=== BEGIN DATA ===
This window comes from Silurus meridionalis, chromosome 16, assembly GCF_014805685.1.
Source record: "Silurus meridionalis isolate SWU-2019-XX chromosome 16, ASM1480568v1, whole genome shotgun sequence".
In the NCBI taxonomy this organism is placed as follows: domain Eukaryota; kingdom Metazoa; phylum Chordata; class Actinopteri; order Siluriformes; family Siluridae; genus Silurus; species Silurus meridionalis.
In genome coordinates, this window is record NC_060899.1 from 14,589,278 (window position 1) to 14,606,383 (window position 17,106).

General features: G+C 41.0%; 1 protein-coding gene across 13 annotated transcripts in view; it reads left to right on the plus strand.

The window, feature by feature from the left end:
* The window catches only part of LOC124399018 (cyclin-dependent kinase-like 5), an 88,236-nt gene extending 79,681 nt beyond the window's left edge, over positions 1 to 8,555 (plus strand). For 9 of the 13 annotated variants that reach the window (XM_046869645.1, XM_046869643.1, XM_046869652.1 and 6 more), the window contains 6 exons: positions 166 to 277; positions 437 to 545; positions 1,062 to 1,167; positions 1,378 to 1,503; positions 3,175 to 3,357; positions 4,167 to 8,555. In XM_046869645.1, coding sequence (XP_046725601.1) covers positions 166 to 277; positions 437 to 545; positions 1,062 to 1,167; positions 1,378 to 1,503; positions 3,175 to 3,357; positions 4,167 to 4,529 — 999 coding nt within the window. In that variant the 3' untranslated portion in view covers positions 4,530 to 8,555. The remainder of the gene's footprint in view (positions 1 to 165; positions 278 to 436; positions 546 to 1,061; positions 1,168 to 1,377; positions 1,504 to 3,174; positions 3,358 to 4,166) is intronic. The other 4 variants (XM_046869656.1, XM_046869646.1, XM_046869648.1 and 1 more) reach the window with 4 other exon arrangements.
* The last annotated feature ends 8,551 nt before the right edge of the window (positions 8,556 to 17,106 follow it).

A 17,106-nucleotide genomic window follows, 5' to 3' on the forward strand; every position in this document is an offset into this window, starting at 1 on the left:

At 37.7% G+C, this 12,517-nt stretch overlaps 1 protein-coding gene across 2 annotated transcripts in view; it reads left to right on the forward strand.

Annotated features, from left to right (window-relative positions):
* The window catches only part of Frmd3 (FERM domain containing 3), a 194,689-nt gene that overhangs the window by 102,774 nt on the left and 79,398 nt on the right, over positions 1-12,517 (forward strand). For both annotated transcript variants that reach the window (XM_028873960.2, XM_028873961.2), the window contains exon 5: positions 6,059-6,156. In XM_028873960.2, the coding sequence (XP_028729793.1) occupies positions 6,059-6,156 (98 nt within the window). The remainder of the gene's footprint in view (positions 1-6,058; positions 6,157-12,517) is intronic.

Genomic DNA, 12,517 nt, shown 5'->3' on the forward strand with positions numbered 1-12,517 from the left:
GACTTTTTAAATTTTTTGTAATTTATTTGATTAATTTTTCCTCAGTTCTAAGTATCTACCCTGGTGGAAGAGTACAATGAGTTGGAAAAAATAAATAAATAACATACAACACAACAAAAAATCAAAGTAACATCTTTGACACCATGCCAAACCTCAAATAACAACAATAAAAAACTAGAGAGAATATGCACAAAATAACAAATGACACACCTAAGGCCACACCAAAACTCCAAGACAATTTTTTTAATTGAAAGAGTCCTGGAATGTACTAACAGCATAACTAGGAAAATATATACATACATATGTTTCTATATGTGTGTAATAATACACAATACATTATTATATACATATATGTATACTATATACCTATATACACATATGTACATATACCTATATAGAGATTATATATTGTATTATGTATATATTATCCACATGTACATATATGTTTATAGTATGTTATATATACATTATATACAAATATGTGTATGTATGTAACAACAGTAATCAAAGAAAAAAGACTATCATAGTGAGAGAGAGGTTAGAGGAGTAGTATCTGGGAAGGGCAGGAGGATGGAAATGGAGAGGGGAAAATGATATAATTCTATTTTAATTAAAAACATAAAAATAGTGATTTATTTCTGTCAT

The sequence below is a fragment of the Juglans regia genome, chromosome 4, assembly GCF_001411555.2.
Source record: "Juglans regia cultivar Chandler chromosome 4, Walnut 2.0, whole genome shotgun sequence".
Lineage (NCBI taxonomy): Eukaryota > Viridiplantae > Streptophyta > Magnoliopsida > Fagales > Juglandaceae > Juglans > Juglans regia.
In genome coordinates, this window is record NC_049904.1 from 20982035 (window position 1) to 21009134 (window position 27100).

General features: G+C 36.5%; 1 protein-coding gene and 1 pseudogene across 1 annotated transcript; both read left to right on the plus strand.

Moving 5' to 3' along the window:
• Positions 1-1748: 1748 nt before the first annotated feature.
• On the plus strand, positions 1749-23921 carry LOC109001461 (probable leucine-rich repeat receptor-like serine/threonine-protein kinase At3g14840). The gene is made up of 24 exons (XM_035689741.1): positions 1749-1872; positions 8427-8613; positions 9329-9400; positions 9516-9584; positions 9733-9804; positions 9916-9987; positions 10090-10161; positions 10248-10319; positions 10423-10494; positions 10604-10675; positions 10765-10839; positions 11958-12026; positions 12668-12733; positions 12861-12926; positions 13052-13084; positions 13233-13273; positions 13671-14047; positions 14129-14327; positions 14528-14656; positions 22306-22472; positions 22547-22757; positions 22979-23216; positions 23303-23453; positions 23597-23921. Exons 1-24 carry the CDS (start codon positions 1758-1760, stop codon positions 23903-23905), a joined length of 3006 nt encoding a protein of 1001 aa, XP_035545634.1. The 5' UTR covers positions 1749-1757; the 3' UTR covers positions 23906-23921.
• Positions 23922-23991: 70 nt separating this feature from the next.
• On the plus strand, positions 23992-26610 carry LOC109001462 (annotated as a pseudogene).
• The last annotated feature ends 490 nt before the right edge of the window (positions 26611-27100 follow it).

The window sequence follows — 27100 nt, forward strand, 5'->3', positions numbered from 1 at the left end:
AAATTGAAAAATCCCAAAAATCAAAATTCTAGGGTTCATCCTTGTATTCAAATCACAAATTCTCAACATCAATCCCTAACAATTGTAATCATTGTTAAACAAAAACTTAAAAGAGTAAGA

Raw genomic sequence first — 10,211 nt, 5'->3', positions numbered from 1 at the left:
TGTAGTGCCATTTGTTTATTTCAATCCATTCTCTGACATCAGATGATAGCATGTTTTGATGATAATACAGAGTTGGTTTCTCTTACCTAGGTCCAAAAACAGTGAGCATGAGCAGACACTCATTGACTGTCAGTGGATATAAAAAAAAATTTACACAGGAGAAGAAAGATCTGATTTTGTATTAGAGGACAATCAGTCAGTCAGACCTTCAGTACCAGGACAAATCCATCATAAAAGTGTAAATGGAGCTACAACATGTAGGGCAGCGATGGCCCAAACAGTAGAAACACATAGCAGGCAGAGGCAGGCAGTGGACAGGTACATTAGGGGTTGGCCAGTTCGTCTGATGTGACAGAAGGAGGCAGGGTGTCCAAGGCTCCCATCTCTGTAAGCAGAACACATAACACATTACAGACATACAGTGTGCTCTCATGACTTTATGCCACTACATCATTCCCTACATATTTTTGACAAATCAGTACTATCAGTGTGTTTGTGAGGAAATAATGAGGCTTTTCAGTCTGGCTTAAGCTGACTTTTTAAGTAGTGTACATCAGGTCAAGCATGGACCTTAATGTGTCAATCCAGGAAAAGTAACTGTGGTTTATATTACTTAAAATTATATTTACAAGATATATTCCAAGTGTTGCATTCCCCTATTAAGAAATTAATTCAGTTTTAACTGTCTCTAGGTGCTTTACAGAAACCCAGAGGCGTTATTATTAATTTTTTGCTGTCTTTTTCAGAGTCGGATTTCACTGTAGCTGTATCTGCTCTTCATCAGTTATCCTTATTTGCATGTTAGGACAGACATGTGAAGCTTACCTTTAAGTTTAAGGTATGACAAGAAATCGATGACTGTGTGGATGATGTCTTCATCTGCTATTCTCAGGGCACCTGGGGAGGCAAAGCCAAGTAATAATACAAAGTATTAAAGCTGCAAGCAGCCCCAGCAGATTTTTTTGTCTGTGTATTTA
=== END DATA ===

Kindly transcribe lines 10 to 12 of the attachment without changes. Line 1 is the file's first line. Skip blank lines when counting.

At 37.7% G+C, this 12,517-nt stretch overlaps 1 protein-coding gene across 2 annotated transcripts in view; it reads left to right on the forward strand.

Annotated features, from left to right (window-relative positions):
* The window catches only part of Frmd3 (FERM domain containing 3), a 194,689-nt gene that overhangs the window by 102,774 nt on the left and 79,398 nt on the right, over positions 1-12,517 (forward strand). For both annotated transcript variants that reach the window (XM_028873960.2, XM_028873961.2), the window contains exon 5: positions 6,059-6,156. In XM_028873960.2, the coding sequence (XP_028729793.1) occupies positions 6,059-6,156 (98 nt within the window). The remainder of the gene's footprint in view (positions 1-6,058; positions 6,157-12,517) is intronic.